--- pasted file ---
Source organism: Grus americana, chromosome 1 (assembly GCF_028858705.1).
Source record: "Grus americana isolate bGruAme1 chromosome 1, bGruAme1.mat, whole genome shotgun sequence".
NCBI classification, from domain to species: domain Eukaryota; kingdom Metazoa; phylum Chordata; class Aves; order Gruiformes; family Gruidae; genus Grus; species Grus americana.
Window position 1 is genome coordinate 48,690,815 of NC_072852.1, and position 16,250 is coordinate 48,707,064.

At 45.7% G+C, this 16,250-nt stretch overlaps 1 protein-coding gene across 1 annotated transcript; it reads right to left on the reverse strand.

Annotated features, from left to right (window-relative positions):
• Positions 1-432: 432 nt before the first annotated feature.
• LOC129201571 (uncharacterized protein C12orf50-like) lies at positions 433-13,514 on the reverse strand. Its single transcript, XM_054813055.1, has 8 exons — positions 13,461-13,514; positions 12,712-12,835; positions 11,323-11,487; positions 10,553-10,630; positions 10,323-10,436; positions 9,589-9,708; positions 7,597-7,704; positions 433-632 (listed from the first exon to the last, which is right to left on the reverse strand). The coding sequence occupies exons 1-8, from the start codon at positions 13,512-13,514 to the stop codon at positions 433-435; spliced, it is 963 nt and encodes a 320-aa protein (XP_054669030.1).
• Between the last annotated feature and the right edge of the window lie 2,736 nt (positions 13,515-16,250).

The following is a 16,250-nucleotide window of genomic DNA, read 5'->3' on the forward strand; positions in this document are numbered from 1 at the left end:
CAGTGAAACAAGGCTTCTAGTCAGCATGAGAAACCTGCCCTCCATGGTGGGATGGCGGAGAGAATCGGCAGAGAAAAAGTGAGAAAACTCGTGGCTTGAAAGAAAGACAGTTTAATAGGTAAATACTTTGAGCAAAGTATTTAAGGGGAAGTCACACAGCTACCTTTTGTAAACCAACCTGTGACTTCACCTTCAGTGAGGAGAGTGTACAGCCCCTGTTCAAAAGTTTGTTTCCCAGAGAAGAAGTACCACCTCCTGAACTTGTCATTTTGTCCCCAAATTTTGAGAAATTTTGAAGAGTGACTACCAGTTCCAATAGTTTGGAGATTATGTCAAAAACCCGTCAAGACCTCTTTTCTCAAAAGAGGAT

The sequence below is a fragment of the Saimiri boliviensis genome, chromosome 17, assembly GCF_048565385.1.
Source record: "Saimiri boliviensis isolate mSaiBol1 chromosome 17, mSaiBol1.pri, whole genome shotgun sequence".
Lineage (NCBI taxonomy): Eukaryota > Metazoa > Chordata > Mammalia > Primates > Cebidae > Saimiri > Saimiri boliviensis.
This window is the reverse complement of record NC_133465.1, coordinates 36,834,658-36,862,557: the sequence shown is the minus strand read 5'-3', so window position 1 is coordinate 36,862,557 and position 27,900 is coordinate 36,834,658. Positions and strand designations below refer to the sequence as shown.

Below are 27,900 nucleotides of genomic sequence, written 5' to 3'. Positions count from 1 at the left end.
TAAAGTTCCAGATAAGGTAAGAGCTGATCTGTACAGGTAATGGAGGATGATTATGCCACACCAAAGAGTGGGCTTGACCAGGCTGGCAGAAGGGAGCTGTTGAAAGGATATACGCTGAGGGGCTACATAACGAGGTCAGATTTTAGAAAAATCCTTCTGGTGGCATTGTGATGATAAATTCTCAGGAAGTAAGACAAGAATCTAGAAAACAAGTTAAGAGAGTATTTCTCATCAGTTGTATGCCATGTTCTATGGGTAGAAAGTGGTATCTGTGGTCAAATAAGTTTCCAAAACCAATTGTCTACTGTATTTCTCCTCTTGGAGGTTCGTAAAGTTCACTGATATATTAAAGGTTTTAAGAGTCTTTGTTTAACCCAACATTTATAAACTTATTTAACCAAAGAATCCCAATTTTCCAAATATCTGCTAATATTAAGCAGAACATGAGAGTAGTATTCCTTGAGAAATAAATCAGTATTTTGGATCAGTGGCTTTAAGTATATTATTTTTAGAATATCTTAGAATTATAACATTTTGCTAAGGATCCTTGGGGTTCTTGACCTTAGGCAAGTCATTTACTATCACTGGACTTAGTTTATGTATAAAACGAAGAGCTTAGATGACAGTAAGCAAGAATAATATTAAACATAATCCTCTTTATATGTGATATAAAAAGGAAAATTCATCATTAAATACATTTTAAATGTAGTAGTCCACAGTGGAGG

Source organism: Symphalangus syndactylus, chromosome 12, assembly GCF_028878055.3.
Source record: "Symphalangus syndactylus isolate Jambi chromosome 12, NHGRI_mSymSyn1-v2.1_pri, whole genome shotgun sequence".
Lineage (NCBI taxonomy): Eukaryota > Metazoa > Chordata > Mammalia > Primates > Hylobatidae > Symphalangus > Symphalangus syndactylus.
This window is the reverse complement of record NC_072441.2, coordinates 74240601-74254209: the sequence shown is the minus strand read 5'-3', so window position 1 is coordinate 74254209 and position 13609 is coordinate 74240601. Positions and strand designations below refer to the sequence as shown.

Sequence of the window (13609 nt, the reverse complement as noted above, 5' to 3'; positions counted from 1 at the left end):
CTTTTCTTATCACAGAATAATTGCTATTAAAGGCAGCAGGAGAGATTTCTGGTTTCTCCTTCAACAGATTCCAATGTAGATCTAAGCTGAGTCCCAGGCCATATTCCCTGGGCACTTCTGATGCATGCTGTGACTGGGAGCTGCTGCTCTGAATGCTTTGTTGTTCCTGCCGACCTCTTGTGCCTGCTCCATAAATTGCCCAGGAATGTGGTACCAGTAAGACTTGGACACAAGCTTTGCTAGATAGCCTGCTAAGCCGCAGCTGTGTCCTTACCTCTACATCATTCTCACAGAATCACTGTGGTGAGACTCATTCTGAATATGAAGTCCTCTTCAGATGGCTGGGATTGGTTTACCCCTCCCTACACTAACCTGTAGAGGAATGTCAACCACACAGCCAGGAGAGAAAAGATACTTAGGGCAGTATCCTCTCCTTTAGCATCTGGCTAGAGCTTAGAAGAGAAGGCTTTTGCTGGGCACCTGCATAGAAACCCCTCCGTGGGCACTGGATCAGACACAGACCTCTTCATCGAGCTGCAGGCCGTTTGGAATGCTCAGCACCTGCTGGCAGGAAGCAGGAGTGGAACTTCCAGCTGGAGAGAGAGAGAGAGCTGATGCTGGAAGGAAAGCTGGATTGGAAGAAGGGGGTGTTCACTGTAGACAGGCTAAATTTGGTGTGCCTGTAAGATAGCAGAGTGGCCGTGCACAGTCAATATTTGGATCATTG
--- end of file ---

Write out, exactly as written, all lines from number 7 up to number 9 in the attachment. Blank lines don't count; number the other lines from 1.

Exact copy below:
• Positions 1-432: 432 nt before the first annotated feature.
• LOC129201571 (uncharacterized protein C12orf50-like) lies at positions 433-13,514 on the reverse strand. Its single transcript, XM_054813055.1, has 8 exons — positions 13,461-13,514; positions 12,712-12,835; positions 11,323-11,487; positions 10,553-10,630; positions 10,323-10,436; positions 9,589-9,708; positions 7,597-7,704; positions 433-632 (listed from the first exon to the last, which is right to left on the reverse strand). The coding sequence occupies exons 1-8, from the start codon at positions 13,512-13,514 to the stop codon at positions 433-435; spliced, it is 963 nt and encodes a 320-aa protein (XP_054669030.1).
• Between the last annotated feature and the right edge of the window lie 2,736 nt (positions 13,515-16,250).